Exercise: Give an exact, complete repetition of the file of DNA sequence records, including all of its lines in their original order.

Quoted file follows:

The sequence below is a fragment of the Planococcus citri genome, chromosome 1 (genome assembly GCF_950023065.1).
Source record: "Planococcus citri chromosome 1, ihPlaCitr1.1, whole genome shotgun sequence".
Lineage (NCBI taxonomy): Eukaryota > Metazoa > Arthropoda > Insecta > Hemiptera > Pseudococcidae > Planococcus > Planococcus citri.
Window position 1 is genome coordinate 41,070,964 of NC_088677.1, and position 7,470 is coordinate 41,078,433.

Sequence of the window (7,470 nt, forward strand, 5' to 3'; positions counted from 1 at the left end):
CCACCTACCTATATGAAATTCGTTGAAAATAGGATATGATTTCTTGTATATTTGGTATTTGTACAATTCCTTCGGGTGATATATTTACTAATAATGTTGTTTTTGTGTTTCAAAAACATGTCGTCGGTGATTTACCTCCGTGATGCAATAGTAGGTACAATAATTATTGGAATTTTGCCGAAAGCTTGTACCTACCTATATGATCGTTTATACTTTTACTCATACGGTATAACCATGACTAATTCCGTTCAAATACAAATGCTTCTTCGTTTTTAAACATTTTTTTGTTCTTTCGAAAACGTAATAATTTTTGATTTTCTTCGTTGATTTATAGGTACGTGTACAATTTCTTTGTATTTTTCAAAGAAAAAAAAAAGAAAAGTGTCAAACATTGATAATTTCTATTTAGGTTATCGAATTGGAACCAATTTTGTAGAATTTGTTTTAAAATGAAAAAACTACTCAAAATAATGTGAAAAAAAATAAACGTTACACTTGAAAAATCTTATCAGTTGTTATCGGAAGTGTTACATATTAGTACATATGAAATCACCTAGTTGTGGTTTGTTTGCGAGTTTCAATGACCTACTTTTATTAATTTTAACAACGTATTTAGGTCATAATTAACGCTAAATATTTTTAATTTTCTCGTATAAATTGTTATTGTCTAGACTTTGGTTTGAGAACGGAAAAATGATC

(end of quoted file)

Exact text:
The sequence below is a fragment of the Planococcus citri genome, chromosome 1 (genome assembly GCF_950023065.1).
Source record: "Planococcus citri chromosome 1, ihPlaCitr1.1, whole genome shotgun sequence".
Lineage (NCBI taxonomy): Eukaryota > Metazoa > Arthropoda > Insecta > Hemiptera > Pseudococcidae > Planococcus > Planococcus citri.
Window position 1 is genome coordinate 41,070,964 of NC_088677.1, and position 7,470 is coordinate 41,078,433.

Sequence of the window (7,470 nt, forward strand, 5' to 3'; positions counted from 1 at the left end):
CCACCTACCTATATGAAATTCGTTGAAAATAGGATATGATTTCTTGTATATTTGGTATTTGTACAATTCCTTCGGGTGATATATTTACTAATAATGTTGTTTTTGTGTTTCAAAAACATGTCGTCGGTGATTTACCTCCGTGATGCAATAGTAGGTACAATAATTATTGGAATTTTGCCGAAAGCTTGTACCTACCTATATGATCGTTTATACTTTTACTCATACGGTATAACCATGACTAATTCCGTTCAAATACAAATGCTTCTTCGTTTTTAAACATTTTTTTGTTCTTTCGAAAACGTAATAATTTTTGATTTTCTTCGTTGATTTATAGGTACGTGTACAATTTCTTTGTATTTTTCAAAGAAAAAAAAAAGAAAAGTGTCAAACATTGATAATTTCTATTTAGGTTATCGAATTGGAACCAATTTTGTAGAATTTGTTTTAAAATGAAAAAACTACTCAAAATAATGTGAAAAAAAATAAACGTTACACTTGAAAAATCTTATCAGTTGTTATCGGAAGTGTTACATATTAGTACATATGAAATCACCTAGTTGTGGTTTGTTTGCGAGTTTCAATGACCTACTTTTATTAATTTTAACAACGTATTTAGGTCATAATTAACGCTAAATATTTTTAATTTTCTCGTATAAATTGTTATTGTCTAGACTTTGGTTTGAGAACGGAAAAATGATC